18 December 2017
As Sales Development Manager at Cambridge University Press and a Philosophy alumnus, Alastair Lynn was eager to connect CUP's bookshop with the talented artists at Anglia Ruskin and create something magical for the festive season.
I had a great time at ARU and graduated in 1997. A good while ago now, but I never really left Cambridge. I got a job at Cambridge University Press (CUP) which helped me when studying my Masters, and gave me a really useful context to learn from.
Cambridge University Press was established in 1534 by Henry VIII and is the oldest publishing house in the world. Our bookshop also resides on the site of the oldest bookshop in the UK, dating back to 1581, so we’ve got quite a pedigree. Saying that, it's only been the CUP Bookshop for the last 25 years. The Press was set up to print and publish all manner of scholarly books so, as purely an academic publisher, we’re quite unusual… there’s no Harry Potter, no Katy Price here (…to some people’s disappointment).
It’s quite funny though because initially, I intended to pursue a life in academia, but I ended up changing my mind. I realised it wasn’t the right direction for me. But working at an academic publisher, like CUP, makes me feel like I was obviously on to something.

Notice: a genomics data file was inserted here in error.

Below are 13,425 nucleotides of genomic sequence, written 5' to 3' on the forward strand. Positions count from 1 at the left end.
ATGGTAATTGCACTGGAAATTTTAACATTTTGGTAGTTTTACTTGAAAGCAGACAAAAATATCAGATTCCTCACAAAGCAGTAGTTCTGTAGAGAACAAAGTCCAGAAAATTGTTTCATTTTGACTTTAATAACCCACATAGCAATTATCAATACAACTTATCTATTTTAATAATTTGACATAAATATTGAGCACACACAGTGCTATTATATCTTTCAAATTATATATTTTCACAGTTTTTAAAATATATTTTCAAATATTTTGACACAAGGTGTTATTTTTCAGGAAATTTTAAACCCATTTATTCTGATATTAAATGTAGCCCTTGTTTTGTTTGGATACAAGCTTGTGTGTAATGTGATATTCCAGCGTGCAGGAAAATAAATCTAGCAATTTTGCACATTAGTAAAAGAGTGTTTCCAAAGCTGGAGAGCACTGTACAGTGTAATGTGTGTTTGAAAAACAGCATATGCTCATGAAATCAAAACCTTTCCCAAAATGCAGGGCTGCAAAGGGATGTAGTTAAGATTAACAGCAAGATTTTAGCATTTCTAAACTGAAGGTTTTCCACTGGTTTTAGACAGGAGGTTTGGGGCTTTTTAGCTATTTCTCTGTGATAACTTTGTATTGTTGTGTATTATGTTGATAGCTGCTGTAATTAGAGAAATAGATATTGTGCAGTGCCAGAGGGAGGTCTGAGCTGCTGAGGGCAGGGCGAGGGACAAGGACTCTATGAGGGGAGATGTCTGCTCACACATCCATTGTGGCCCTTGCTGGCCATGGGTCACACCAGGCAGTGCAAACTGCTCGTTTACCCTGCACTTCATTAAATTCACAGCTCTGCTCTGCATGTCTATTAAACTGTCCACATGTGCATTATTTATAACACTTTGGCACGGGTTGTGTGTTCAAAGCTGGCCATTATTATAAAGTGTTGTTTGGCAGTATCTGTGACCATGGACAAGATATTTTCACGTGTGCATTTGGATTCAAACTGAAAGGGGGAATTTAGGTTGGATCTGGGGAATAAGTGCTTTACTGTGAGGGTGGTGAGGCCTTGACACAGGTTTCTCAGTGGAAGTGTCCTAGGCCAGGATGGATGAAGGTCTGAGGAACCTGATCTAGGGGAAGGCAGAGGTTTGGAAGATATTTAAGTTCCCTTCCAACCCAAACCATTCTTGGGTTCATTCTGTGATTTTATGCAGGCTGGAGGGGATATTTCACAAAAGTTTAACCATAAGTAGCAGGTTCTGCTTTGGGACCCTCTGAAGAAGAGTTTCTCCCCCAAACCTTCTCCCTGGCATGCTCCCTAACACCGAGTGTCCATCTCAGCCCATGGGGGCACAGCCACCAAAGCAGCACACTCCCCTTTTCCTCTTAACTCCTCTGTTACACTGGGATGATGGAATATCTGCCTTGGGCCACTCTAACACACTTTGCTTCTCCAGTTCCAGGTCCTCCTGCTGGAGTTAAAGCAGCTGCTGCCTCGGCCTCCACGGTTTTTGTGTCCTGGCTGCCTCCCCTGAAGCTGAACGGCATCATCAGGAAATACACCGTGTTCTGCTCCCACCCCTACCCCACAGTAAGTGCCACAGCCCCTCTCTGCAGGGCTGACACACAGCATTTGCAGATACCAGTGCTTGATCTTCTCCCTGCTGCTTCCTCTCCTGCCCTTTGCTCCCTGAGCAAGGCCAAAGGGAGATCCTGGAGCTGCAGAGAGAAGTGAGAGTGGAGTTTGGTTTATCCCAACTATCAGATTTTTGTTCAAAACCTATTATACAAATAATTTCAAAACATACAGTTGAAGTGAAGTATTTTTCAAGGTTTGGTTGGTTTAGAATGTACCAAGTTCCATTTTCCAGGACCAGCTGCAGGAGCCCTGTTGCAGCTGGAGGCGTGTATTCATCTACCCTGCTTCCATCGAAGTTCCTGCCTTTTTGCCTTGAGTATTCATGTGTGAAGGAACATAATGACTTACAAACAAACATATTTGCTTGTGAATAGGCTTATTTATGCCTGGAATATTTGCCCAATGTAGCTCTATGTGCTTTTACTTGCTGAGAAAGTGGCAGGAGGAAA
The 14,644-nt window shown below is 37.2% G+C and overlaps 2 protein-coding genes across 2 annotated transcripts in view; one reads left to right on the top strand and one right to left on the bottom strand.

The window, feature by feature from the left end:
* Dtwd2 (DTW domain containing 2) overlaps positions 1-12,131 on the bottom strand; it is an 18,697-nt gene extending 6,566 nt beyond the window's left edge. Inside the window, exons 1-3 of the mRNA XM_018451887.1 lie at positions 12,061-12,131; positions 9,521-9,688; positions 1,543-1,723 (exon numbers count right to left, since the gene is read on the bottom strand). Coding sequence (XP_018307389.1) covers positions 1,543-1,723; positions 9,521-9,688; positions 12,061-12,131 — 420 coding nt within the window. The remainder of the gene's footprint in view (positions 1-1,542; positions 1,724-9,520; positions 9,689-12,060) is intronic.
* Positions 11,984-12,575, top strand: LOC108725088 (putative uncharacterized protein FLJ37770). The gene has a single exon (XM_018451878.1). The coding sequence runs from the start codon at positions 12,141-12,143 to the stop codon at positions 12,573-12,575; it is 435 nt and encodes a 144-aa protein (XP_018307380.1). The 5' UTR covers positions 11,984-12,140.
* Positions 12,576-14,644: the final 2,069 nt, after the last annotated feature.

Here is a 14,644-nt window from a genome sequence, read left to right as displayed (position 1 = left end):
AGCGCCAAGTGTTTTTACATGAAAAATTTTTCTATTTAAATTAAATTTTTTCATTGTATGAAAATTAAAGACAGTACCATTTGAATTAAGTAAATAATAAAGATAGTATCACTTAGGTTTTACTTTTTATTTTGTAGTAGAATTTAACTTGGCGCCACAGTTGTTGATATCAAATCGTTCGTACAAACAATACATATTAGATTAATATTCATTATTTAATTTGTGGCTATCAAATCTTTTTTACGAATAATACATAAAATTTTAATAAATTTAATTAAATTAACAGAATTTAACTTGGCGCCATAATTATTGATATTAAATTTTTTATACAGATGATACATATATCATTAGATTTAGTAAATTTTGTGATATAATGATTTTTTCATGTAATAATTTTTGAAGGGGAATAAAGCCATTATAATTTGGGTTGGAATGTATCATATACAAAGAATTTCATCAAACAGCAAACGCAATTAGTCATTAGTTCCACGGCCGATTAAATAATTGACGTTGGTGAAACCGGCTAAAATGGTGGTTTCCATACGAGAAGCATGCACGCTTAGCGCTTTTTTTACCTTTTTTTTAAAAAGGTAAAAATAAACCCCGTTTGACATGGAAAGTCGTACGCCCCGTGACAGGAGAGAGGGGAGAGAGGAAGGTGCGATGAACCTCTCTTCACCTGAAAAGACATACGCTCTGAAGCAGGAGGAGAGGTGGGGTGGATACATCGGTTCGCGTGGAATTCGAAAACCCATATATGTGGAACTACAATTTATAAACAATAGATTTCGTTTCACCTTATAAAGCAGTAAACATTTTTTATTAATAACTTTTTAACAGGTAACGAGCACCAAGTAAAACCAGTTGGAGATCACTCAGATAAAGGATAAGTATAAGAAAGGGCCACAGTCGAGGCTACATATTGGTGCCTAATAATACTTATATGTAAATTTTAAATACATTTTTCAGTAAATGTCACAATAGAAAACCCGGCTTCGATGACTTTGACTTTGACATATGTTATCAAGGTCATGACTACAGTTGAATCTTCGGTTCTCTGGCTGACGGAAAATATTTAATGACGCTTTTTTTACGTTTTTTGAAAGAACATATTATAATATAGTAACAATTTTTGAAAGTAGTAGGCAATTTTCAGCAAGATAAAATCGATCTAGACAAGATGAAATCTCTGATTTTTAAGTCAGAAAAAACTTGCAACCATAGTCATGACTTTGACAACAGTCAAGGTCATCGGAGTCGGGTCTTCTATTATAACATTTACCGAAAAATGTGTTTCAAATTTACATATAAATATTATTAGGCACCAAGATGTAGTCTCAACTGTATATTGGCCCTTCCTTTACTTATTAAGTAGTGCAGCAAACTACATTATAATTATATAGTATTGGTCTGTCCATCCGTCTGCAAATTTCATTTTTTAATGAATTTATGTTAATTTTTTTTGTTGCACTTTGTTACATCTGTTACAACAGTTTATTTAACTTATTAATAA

Now I see it as a great opportunity to enable a connection with part of the university I work for now, and Anglia Ruskin University – drawing ties with the local community and getting students in to experience a context that I’ve learned a lot from.
We’re really lucky as the bookshop is set amidst Cambridge’s most beautiful and historical streets in the heart of the city, which makes it a focal point for tourists and shoppers. Because of this, at Christmas, we wanted to create a Christmas window that encompassed three main elements: a Christmas theme, a recognisable Cambridge landmark, and a link with literature.
Having worked with four different Interior Design student groups, the design that I chose for our window fit the brief to a tea. King's College was used as a backdrop, which is particularly associated with Christmas because of the Festival of Nine Lessons and Carols which is broadcast by the BBC every year. They also used various paper sculptures, based on book pages, to create stars and a Christmas tree to link in with the book theme. So it ties all the elements together really nicely and it’s really well designed. I’m so impressed with the standard of work the students have come up with and excited to share the display with our customers!